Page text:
Sebastian Payne

The 48 welfare rebels demonstrate the ‘Miliband effect’ on the Labour party

The 48 welfare rebels demonstrate the 'Miliband effect' on the Labour party
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One in five members of the Parliamentary Labour Party voted against the party whip last night. Although the second reading of the government's Welfare Bill passed, it shows that the party is divided. I've been through the list of the 48 rebels are there are two trends amongst the rebels: many nominated Jeremy Corbyn for leader and the majority entered Parliament in the last few years.

In the leadership contest, 18 of the rebels backed Corbyn for leader, compared to 15 for Andy Burnham, nine for Yvette Cooper and just one Liz Kendall supporter. Five of the rebels didn't back anyone. Burnham is clearly spooked by this, judging by a statement posted on his Facebook page about how 'we cannot simply abstain on a Bill', despite abstaining on the vote last night:

'Whilst we may have lost the vote tonight, that doesn’t mean the battle has to be over. Tonight I am firing the starting gun on Labour's opposition to this Bill. If I am elected leader in September, I am determined that Labour will fight this regressive Bill word by word, line by line.'

But what is most significant is how many of the rebels are newer members of the Commons. 21 of the Labour MPs who voted against the bill entered the Commons either at the 2015 election or through by-elections preceding it. 18 alone were elected at the most recent general election. The 2010, 2005 and 1997 intakes all brought in roughly half a dozen rebels, while nine came from elections before that -- notably including Jeremy Corbyn in 1983, the only leadership candidate to break the party whip.

This shows what might be termed the 'Miliband effect' on the Labour Party -- something that could turn out to be his most damaging legacy. By encouraging a more left-wing cohort to join the parliamentary Labour Party, his term as leader has made the task of holding the party together for his successor much harder.

David Blunkett, the former home secretary, said on the Today programme this morning that Labour is in 'emotional trauma' and it is a party 'divided, bewildered what to do next.' The makeup of the rebels who went against the party whip last night proves his point.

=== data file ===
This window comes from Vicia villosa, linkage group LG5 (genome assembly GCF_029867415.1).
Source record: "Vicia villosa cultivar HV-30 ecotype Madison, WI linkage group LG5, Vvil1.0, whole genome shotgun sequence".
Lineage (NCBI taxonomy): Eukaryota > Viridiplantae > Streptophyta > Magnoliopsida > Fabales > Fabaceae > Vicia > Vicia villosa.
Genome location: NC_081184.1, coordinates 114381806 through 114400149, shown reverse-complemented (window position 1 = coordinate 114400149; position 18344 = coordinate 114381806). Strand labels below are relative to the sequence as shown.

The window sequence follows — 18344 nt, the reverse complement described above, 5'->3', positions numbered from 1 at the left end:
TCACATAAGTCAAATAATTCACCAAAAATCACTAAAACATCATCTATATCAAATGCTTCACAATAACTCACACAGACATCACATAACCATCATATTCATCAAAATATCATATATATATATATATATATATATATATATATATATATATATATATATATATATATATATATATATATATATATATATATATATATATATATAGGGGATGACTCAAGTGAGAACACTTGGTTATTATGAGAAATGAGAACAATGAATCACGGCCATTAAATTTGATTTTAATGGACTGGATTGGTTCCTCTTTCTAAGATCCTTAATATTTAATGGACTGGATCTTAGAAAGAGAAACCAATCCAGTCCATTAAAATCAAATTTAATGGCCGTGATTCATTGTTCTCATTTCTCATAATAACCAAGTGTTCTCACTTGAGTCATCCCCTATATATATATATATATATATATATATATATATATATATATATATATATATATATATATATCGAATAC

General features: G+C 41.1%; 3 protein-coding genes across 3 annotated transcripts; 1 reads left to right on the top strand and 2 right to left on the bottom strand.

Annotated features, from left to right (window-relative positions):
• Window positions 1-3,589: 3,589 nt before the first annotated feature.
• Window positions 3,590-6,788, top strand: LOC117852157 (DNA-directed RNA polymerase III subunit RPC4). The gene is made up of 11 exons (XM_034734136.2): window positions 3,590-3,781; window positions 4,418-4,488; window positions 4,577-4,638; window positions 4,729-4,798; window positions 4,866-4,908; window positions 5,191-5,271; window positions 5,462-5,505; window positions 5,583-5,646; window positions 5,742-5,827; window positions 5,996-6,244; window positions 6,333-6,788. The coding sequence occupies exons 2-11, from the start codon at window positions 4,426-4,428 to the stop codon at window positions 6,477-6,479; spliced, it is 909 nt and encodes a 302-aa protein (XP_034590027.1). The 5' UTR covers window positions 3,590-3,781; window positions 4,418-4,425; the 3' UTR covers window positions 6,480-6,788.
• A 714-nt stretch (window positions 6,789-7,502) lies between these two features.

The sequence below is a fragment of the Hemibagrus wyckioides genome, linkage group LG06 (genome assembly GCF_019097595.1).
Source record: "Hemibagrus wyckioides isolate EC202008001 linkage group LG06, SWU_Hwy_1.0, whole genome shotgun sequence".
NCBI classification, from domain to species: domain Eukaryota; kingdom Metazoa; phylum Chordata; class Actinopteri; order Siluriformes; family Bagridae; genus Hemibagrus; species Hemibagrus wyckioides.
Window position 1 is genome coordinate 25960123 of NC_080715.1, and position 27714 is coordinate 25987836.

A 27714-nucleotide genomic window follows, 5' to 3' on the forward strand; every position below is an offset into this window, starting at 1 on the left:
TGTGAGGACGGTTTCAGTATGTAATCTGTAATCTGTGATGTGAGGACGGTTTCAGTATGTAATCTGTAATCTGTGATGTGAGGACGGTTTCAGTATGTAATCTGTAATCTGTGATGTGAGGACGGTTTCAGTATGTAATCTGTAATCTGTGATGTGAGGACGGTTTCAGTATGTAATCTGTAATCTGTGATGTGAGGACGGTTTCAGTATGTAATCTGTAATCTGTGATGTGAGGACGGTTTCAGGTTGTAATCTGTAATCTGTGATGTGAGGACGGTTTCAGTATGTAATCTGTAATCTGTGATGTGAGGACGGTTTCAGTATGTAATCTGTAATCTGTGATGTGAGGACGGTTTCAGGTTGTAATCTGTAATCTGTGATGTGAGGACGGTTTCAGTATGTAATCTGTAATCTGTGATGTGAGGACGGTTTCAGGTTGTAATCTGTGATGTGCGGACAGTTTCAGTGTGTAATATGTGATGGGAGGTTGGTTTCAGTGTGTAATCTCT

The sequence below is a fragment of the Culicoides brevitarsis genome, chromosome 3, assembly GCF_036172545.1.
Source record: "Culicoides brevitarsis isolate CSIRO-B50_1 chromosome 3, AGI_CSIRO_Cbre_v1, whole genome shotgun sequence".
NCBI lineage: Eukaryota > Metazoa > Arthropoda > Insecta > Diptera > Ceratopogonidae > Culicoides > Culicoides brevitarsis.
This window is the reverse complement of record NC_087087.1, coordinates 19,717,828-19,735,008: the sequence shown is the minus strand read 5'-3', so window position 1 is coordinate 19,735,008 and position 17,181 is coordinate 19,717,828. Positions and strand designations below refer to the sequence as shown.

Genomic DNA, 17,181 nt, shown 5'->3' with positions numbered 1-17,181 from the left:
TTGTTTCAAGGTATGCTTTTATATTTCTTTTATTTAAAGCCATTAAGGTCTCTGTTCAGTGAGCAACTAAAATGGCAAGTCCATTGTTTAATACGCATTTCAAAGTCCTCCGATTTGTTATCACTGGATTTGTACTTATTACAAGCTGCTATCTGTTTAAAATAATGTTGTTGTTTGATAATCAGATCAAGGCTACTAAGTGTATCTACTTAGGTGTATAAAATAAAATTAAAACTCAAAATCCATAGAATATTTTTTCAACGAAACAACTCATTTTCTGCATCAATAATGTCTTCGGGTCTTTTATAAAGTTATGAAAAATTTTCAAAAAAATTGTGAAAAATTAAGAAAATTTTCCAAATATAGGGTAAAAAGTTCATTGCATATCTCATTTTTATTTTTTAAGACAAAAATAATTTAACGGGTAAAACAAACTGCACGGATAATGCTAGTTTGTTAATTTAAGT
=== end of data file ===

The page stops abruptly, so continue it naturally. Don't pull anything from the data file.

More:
Rebel MPs

Year first elected

Leadership candidate

Richard Burgon

2015

Jeremy Corbyn

Peter Dowd

2015

Andy Burnham

Margaret Greenwood

2015

Andy Burnham

Louise Haigh

2015

Jeremy Corbyn

Carolyn Harris

2015

Andy Burnham

Sue Hayman

2015

Yvette Cooper

Imran Hussain

2015

Jeremy Corbyn

Gerald Jones

2015

Andy Burnham

Clive Lewis

2015

Jeremy Corbyn

Rebecca Long Bailey

2015

Jeremy Corbyn

Rachael Maskell

2015

Andy Burnham

Kate Osamor

2015

Jeremy Corbyn

Marie Rimmer

2015

Yvette Cooper

Paula Sherriff

2015

Yvette Cooper

Tulip Siddiq

2015

Jeremy Corbyn

Cat Smith

2015

Jeremy Corbyn

Jo Stevens

2015

Andy Burnham

Daniel Zeichner

2015

Yvette Cooper

Liz McInnes

2014

Andy Burnham

Andy McDonald

2012

Andy Burnham

Debbie Abrahams

2011

Andy Burnham

Dawn Butler

2010

Jeremy Corbyn

Mary Glindon

2010

Andy Burnham

Ian Lavery

2010

Andy Burnham

Ian Mearns

2010

Andy Burnham

Grahame Morris

2010

Jeremy Corbyn

Teresa Pearce

2010

Andy Burnham

David Anderson

2005

Andy Burnham

Helen Goodman

2005

Yvette Cooper

Sadiq Khan

2005

Jeremy Corbyn

Madeleine Moon

2005

Yvette Cooper

Iain Wright

2004

Andy Burnham

Rob Marris

2001

N/A

David Lammy

2000

Jeremy Corbyn

Geraint Davies

1997

Yvette Cooper

Helen Jones

1997

Yvette Cooper

John McDonnell

1997

Jeremy Corbyn

Graham Stringer

1997

N/A

Kelvin Hopkins (Teller)

1997

Jeremy Corbyn

Roger Godsiff

1992

N/A

Diane Abbott

1987

Jeremy Corbyn

Paul Flynn

1987

Liz Kendall

Ann Clywd

1984

Yvette Cooper

Jeremy Corbyn

1983

Jeremy Corbyn

Sir Gerald Kaufman

1970

N/A

Michael Meacher

1970

Jeremy Corbyn

Dennis Skinner

1970

Jeremy Corbyn

David Winnick

1966

N/A